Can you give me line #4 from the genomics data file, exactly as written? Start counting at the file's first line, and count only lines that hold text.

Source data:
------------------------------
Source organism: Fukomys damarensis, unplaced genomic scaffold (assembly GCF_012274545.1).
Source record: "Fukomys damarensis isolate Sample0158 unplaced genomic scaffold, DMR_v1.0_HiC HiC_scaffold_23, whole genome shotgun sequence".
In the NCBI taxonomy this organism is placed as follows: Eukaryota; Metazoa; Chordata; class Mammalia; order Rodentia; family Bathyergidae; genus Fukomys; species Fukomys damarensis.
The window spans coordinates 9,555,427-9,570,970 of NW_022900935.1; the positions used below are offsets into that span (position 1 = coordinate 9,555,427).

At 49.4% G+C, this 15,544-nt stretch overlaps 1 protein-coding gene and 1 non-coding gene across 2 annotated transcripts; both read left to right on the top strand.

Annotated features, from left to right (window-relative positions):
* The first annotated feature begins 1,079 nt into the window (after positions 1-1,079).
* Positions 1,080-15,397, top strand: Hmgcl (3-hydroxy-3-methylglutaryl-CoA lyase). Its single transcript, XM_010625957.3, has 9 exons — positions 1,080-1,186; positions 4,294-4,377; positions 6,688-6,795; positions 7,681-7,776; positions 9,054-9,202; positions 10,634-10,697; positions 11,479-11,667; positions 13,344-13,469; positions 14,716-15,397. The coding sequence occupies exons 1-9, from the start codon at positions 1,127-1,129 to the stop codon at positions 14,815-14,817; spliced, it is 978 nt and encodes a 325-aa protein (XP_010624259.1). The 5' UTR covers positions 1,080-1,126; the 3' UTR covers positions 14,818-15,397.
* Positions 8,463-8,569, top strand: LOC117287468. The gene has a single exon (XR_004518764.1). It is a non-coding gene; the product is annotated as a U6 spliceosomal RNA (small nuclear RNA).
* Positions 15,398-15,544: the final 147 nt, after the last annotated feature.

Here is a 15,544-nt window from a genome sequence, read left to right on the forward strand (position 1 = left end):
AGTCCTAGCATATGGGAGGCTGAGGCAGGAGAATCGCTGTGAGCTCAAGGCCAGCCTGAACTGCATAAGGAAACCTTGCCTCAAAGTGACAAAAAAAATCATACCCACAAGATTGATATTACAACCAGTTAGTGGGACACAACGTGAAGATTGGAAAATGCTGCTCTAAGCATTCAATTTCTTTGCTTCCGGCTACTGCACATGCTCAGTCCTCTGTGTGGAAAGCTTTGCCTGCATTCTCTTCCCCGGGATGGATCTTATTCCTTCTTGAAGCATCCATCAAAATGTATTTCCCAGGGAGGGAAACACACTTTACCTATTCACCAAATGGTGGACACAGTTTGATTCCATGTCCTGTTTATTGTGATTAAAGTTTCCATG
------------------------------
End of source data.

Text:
The window spans coordinates 9,555,427-9,570,970 of NW_022900935.1; the positions used below are offsets into that span (position 1 = coordinate 9,555,427).